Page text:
116 3rd St SE
Cedar Rapids, Iowa 52401
A large notepad at the entrance of a University of Iowa Hospitals and Clinics conference room Thursday gave hospital staff a place to share their thoughts on the designs they were seeing for the new UI Children's Hospital.
"Love the colors!" one commenter wrote. "Love the green outdoor spaces," chimed in another.
It was the first major sneak peek of the Children's Hospital plans in nearly a year for hospital staff, and now that the design stage is mostly complete, they got a good idea of how the new facility will look when it opens in 2016.
The public and hospital patients can see the same renderings, interactive displays and room designs Friday from 9 a.m. to 3 p.m., in a public sneak peek, set up in the first floor lobby of the John Pappajohn Pavilion.
"We're really trying to alert and inform folks about the experiences that they've helped create by providing us with feedback," Children's Hospital Executive Director Scott Turner said. "We think we've been able to capture all the requirements and all the amenities that people have been seeking."
The design process is about 95 percent complete, Turner said, so much of what staff saw Thursday and the public will see today is what they will see when the $292 million Children's Hospital opens. But there will still be some minor tweaks and little details yet to be worked out as more feedback is gathered, he said.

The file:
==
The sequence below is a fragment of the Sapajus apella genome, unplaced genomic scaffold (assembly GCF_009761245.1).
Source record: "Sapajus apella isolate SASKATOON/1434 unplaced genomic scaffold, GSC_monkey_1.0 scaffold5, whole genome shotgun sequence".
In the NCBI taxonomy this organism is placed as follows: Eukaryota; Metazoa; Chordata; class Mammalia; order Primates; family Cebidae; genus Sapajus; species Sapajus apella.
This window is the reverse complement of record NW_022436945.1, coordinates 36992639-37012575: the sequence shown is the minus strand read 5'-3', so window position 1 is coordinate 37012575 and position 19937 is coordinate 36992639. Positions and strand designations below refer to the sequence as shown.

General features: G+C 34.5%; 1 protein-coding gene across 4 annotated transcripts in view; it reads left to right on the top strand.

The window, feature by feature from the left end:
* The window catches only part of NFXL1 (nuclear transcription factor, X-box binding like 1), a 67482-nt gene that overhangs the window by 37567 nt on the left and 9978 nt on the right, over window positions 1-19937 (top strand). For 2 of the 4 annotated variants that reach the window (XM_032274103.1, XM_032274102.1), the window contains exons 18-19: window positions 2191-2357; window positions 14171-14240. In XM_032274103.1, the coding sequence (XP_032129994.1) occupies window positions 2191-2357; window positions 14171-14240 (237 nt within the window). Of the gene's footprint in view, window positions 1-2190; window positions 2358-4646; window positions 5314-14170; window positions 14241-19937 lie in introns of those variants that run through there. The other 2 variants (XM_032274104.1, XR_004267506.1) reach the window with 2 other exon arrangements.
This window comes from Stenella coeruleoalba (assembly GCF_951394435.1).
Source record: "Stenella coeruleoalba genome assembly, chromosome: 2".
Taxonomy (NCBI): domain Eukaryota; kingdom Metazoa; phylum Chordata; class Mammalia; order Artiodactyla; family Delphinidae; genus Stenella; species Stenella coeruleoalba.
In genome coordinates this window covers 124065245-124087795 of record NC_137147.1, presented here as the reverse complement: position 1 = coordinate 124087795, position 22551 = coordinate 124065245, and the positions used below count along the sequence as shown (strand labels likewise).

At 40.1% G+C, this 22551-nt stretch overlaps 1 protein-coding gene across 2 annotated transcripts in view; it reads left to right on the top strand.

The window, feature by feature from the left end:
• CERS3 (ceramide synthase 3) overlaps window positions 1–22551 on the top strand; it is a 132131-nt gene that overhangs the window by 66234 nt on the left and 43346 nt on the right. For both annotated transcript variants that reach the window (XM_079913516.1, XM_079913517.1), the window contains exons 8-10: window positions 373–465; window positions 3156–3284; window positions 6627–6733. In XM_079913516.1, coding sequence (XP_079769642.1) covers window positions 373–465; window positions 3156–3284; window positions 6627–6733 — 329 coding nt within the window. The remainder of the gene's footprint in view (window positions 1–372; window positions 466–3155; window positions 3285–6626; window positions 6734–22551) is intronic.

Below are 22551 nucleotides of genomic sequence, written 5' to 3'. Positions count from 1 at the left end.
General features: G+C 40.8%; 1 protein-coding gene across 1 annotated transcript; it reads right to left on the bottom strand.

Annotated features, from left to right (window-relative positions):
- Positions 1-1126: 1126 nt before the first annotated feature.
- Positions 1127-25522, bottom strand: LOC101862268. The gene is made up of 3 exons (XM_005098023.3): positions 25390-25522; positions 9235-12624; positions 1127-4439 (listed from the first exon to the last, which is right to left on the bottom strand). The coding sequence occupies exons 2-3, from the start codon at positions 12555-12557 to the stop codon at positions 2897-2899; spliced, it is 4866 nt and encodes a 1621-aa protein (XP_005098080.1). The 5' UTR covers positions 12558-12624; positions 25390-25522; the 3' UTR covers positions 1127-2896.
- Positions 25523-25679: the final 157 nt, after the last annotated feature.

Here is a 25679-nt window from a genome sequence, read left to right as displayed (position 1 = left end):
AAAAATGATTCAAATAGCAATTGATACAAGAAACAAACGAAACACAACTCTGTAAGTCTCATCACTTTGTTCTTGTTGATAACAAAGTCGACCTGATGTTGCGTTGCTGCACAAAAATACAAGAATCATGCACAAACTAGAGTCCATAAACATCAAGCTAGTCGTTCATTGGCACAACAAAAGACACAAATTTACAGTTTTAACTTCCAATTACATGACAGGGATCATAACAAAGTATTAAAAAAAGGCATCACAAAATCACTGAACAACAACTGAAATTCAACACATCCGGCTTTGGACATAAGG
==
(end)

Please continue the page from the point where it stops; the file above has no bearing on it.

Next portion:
Display panels show the concepts for color schemes, floor tiles, carpet and other furnishings. It's "evidence-based" design, looking at which color schemes and which types of lighting, for example, have the best impact on patients, said George Mejias, director of capital management for the hospital.
Hospital planners want to use colors and image icons as part of the way to find each floor, so a child would know their room is in the area that is yellow with the bicycle icon, for example. Visitors to the open house can vote using a piece of candy on their favorite icons to be used for this purpose.
Children's Hospital patients, families and staff have informed the design process all the way through, Mejias said. More than 500 people have been involved on various committees as the hospital was planned.
"It's very valuable, having the families and the community coming in, giving us advice," Mejias said.
It's exciting for hospital staff to see the designs as construction on the hospital nears, said Jody Kurtt, associate director in the department of nursing.
"It's an opportunity for everybody to get a peek, from the outside vision to the inside rooms and some of the finishings," she said. "Staff are really excited."
A time lapse video at the open house shows the site work so far and the expected future progress.
Parking ramp no. 2 was removed in recent months, and excavation work on the site for the Children's Hospital tower and the new 650-space underground parking garage now will take about eight or nine months, officials said. Construction work on the hospital structure should start next fall or winter.
"You'll definitely know it's a building by this time next year," Mejias said.